When a food product claims to have “zero grams of trans fat,” does it really? Let’s see. According to the Food and Drug Administration, a company can say its product has zero grams of trans fat as long as each serving size contains less than 0.5 grams of trans fat, but how many of us really just eat one serving size? A while back, I asked this question to students at a local middle school.
It was back in 2015 when the FDA banned trans fat in food products and gave companies three years to comply. I held up a bag of small soft square cookies with a jam filling. I explained to the students that the serving size was two cookies, and I asked if they would eat just two or would they eat more. I got a reply of “I’d eat the whole bag!” and this student was serious. I said, OK, let’s check out what all we are consuming when we eat a whole bag of these cookies. For this article, we’ll focus on the trans fat information I shared.
Trans fat is formed through a manufacturing process called hydrogenation in which hydrogen is added to oils to make it a solid fat at room temperature. Artificial trans fat is used to enhance the shelf life as well as flavor and texture in processed foods, such as donuts, cookies, chips, baked goods, stick margarines and other food products.
According to the American Heart Association, trans fat raises our level of bad cholesterol (LDL) in the blood and lowers the level of good cholesterol (HDL) in the blood. Trans fat can be found in the ingredient list with the words “partially hydrogenated” preceding the name of an oil. For example, partially hydrogenated vegetable oil.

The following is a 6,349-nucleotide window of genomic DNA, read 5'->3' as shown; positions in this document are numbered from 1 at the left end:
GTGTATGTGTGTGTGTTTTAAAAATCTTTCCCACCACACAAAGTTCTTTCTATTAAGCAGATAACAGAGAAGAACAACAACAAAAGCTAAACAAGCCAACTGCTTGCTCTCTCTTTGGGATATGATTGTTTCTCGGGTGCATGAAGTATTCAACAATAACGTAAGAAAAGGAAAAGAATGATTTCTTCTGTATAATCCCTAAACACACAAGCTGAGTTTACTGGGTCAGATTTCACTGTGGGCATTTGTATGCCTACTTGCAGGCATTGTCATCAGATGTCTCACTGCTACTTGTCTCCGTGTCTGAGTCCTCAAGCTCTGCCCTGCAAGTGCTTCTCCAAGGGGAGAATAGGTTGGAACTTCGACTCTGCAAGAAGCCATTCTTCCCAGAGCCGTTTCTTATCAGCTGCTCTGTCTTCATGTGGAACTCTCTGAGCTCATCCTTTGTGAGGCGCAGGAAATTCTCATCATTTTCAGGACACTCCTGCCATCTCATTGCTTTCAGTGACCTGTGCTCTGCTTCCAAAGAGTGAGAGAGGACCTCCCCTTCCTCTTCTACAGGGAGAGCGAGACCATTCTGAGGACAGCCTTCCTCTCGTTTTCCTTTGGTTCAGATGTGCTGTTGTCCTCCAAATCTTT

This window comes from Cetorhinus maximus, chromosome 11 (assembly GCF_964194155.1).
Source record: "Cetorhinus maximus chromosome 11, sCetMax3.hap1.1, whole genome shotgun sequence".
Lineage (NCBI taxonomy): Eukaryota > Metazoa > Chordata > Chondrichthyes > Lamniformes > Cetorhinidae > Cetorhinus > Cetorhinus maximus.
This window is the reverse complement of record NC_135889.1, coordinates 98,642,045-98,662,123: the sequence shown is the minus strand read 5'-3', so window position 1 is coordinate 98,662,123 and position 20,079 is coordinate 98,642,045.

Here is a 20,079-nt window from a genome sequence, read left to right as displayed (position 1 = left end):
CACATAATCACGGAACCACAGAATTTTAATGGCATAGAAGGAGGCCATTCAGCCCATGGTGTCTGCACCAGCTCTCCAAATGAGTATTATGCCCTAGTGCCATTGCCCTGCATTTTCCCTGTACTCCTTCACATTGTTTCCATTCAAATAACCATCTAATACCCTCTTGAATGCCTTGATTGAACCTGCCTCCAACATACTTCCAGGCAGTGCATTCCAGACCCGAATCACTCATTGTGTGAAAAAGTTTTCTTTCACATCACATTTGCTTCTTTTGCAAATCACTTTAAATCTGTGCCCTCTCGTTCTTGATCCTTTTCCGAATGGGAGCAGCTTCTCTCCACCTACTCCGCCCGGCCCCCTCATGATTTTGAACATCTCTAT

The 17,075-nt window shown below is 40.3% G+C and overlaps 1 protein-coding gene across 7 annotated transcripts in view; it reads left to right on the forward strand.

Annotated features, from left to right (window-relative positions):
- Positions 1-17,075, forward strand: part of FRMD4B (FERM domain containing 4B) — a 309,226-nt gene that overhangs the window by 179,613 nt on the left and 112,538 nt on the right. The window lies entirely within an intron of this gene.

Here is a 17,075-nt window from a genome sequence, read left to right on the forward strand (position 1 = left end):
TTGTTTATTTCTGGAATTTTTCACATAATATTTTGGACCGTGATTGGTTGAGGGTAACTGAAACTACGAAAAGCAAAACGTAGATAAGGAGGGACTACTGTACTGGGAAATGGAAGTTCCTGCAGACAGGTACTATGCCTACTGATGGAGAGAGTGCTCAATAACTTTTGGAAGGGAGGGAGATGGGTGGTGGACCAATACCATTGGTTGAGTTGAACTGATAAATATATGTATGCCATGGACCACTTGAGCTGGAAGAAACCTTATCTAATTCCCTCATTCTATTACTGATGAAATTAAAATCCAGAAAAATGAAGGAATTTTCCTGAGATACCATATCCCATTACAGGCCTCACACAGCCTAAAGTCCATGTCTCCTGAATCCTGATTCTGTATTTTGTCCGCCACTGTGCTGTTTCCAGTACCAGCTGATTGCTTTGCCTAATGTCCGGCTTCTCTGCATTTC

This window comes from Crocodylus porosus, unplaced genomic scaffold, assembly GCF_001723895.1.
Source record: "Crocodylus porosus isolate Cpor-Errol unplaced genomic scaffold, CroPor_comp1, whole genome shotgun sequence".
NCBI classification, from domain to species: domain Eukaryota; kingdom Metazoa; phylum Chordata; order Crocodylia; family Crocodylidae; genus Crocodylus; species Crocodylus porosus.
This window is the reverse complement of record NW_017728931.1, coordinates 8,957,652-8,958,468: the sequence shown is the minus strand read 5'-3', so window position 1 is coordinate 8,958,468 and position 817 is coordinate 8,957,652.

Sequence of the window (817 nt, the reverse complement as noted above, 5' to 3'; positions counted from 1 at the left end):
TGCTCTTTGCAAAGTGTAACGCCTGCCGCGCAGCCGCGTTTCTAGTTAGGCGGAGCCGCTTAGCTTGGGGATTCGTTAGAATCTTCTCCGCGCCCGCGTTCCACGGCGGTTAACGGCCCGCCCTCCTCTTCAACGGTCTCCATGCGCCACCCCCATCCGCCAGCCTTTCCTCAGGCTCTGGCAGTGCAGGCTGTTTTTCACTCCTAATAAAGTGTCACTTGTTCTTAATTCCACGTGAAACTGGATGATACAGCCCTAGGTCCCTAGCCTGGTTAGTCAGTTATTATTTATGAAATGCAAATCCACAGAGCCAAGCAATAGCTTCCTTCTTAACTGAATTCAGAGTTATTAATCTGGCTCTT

I had a student investigate the ingredient list of the bag of cookies. He determined that, yes, there was trans fat in the cookies. We couldn’t determine exactly how much. We just knew that two cookies had less than 0.5 grams of trans fat and that he would eat the whole bag, which was 10 servings.
Due to the growing body of evidence linking consumption of trans fatty acids to cardiovascular disease, the FDA decided to remove trans fat from processed foods as a strategy to help prevent thousands of heart attacks and deaths each year. However, fast forward over three years later and we still have trans fat in some of our foods because the FDA has granted extensions. To read more about the extensions, go to bit.ly/2WG127r.
Recently, a peer-reviewed study was shared with me that prompted me to write about trans fat. The study, which was published by the American Academy of Neurology, determined that higher serum elaidic acid (a major trans-fatty acid formed in the partial hydrogenation of vegetable oils) is a possible risk factor for the development of all-cause dementia and Alzheimer’s disease in later life.
According to the Alzheimer’s Association, 5.8 million Americans have Alzheimer’s with a projection of 14 million Americans by 2050. To learn more about Alzheimer’s, you can go to bit.ly/2r5hRg7.
In the end, we really don’t know what the long-term effects are with some artificial ingredients that sometimes we don’t even know we are consuming. All we can do is become more aware and informed. Check the ingredient list when choosing processed foods, and remember that products can claim zero grams of an ingredient if it’s less than 0.5 grams per serving size.
Reina Hasting is a coordinator with Extension’s Family Nutrition Program, which is administered by the University of Alaska Fairbanks Cooperative Extension Service in cooperation with the U.S. Department of Agriculture. For questions, she can be contacted at email@example.com or 907-474-2437.